While there’s zero question that modern electronics, state-of-the-art design, and laminate sails ensure speed and safety offshore, they also strip away a certain element of adventure. Fortunately, for anyone who appreciates bigger, bolder question marks and lower-percentage outcomes, the Golden Globe Race of 2018 is offering a portal back to the so-called golden days of low-tech offshore sailing.
Round-the-world racing began with the fabled Sunday Times-sponsored Golden Globe Race of 1968-1969, which saw Sir Robin Knox-Johnston best a fleet of eight to complete the world’s first nonstop, singlehanded circumnavigation aboard Suhaili, a 34-foot Bermudan ketch. Knox-Johnston’s achievement made international headlines, and the art of singlehanded round-the-world racing was born. However, as interest and participation levels swelled, and marine electronics, yacht design, and weather routing became increasingly sophisticated, the adventure quotient started ebbing. While François Gabart’s winning time of 78 days, 2 hours, 16 minutes and 40 seconds (the current world record) aboard Macif in the 2012-2013 Vendée Globe usurped the 312 days that Knox-Johnston spent at sea aboard Suhaili in 1969, it also didn’t involve sextants, dead reckoning or an 89 percent attrition rate — the sort of big-picture variables that inspired men like Knox-Johnston, Bernard Moitessier, Nigel Tetley and even the ill-fated Donald Crowhurst to hoist sail.
Enter the Golden Globe Race of 2018, the brainchild of Australian adventurer Don McIntyre. This invitation-only event starts on June 14, 2018, in Falmouth, U.K., and is open to 30 singlehanded sailors racing aboard yachts of similar ilk to Suhaili. This means production boats between 32 and 36 feet LOA, built before 1988, and which carry a full keel (and attached rudder) and a minimum displacement of 13,668 pounds. Each skipper must have completed 8,000 miles of offshore sailing, 2,000 of which must have been done singlehanded. And, while all competitors must carry certain race-mandated emergency equipment, as well as a two-way satellite texting device and two handheld satellite phones, these are strictly for dire emergencies or to communicate with race officials; any racer who breaks the seal on the box that contains his portable GPS chart plotter (or who makes a stop) is no longer eligible for the GGR trophy, but rather for honors in the “Chichester Class.”
“I was always inspired by Robin Knox-Johnston as a kid, and the original GGR from reading all the books of that era,” says McIntyre about his impetus for both founding and participating in the GGR 2018. “It led me to race in the BOC challenge in 1990, but it was still not nonstop in a little boat. During a year of isolation in Antarctica, I thought about re-creating Suhaili’s voyage for the 30th anniversary, but life got in the way. Last year, I decided the time had come.”
With an emphasis on racing across bold swaths of blue aboard small, electronically blind boats, the GGR 2018 will leave the U.K. and plunge south through the Atlantic Ocean, leaving the great capes to port, while honoring other organizer-defined gates and geographic barriers. All racers must pass into Tasmania’s Storm Bay, where their individual clocks are temporarily stopped, and where they must drift for 90 minutes, meeting with the race director, media and family (but not touching land or human flesh, nor receiving resupply or outside aid), before continuing on toward New Zealand, and then the big, lonely push to Cape Horn. Once clear of South America, sailors “sprint” (relatively speaking) back toward Falmouth. The winner will collect a $115,000 purse, and anyone who finishes before 1500 hours on April 22, 2019 — 50 years to the day since RKJ completed his first circumnavigation — will receive a Suhaili trophy and a refund of his entry fee.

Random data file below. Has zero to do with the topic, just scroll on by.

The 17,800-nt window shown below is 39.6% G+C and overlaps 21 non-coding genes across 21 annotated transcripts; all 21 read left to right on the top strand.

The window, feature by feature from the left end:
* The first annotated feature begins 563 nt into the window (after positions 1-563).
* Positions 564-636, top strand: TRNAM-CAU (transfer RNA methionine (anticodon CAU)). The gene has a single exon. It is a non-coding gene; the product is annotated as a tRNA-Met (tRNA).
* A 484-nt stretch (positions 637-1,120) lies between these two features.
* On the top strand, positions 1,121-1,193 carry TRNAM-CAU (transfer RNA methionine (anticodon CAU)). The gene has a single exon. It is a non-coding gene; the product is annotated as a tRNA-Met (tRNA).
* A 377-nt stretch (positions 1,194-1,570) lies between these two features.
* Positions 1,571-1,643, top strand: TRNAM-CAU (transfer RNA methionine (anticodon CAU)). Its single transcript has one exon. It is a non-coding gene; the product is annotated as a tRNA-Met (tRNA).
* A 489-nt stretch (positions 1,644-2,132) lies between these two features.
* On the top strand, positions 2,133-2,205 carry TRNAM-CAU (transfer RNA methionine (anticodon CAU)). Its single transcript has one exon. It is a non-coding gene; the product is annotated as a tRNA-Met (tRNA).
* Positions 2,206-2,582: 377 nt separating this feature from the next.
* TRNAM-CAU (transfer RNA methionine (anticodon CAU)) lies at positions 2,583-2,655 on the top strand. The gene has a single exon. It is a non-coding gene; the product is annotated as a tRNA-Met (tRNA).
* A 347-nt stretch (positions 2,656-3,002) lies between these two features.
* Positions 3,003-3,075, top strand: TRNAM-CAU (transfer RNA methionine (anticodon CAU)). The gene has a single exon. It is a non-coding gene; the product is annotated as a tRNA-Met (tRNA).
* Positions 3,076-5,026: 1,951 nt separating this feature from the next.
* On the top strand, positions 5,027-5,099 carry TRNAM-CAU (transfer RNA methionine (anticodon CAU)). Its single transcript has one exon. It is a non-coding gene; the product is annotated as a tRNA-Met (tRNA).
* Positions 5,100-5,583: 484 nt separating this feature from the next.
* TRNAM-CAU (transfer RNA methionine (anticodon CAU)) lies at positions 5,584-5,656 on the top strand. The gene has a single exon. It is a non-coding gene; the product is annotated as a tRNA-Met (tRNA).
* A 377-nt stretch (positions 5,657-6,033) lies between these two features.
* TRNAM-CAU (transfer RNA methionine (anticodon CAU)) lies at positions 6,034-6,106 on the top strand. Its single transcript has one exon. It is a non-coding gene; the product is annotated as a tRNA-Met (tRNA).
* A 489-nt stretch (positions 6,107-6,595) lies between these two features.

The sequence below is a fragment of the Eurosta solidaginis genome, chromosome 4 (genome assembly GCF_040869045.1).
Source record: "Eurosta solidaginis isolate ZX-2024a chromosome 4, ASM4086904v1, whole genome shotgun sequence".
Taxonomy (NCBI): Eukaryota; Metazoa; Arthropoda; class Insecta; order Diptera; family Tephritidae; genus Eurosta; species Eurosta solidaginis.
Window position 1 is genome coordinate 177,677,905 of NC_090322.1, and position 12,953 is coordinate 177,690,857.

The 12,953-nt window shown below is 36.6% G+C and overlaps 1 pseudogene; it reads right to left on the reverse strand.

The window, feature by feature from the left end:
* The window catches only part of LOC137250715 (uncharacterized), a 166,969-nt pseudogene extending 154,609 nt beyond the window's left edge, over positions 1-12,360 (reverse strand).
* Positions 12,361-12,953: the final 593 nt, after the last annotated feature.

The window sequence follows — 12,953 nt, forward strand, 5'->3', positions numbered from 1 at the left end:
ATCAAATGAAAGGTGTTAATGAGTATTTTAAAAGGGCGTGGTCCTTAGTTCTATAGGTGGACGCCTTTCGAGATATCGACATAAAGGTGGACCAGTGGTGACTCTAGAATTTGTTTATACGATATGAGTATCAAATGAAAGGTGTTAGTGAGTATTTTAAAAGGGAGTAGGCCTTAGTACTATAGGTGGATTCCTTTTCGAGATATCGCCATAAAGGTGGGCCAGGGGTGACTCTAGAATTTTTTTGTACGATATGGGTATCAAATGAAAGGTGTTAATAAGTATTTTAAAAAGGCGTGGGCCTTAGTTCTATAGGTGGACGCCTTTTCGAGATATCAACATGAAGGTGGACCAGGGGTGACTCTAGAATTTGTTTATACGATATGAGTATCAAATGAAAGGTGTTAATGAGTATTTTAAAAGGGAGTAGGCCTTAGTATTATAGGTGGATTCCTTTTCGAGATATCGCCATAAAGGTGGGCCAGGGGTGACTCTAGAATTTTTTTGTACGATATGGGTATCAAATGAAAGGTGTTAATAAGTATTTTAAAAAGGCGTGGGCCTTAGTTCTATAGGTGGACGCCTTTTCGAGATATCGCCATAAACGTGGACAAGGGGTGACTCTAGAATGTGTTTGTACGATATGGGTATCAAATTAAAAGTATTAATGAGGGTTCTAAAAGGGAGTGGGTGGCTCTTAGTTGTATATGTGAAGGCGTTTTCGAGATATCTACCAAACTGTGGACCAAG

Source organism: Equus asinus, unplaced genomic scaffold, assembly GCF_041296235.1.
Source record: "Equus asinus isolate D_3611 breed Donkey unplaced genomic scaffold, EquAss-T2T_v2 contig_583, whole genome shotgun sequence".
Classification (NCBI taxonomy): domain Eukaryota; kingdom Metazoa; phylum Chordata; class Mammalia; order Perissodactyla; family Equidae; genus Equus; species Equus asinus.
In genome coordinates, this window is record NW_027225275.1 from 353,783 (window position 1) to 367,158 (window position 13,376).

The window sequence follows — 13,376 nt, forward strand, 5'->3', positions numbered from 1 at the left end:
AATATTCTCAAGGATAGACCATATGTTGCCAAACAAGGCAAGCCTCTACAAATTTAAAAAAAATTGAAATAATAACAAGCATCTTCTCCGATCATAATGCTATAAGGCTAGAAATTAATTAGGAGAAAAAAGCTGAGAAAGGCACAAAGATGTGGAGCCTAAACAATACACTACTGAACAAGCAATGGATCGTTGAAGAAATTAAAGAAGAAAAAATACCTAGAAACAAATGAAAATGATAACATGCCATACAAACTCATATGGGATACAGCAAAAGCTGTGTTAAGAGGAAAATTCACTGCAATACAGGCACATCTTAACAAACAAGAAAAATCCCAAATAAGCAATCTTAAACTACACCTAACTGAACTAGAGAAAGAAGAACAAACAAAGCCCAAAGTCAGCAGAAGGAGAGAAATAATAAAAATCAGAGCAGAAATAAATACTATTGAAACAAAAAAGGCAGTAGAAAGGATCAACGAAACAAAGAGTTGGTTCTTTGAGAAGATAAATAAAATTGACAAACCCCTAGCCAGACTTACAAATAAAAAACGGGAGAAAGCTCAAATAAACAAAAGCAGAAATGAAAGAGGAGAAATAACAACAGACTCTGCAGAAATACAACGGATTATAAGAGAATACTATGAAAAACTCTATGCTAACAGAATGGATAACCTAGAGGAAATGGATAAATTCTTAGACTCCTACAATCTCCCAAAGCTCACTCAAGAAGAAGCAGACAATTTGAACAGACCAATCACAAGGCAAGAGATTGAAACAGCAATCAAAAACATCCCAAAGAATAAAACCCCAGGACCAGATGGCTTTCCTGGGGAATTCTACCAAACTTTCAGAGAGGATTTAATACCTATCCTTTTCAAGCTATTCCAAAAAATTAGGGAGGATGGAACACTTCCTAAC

“When I first heard about the 2018 GGR, I thought it was a great idea. Why not do it, reach out to people who have the ambition to do something special with their lives,” says Robin Knox-Johnston. “I intend to be at the start with Suhaili to celebrate this anniversary, and I expect to be joined by two other yachts that competed in the original Sunday Times race.” As for the GGR 2018’s competition level, skippers might be taking noonday sun sightings, but — given that all competitors will share equal technological handicapping — McIntyre isn’t convinced that this will temper on-the-water rivalries. “The mix of entrants is amazing across the board, which makes this event like no other,” says McIntyre. “This race is open to anyone with the dream. It includes some of the most competitive big-name racing sailors in the world, some of the youngest and oldest, and adventurers and dreamers, all in it for their own personal reasons. There is an underlying theme: Ninety percent want to win. … It’s a grand adventure regardless, but it’s obvious to me there’s going to be more than a little friendly competition.”
While competitors won’t benefit from accurate position fixes or modern weather routing, they can at least take heart in the fact that they won’t be staring down the 30-plus-knot, white-knuckle sled rides in the Southern Ocean that Gabart mastered by the time he re-entered the Atlantic Ocean in 2013. Of course, Gabart’s IMOCA 60 will be looking pretty good to GGR 2018 skippers when the winds get light, but — if nothing else — this full-bodied adventure race proves that in today’s diversified sailing landscape, there are courses for all horses.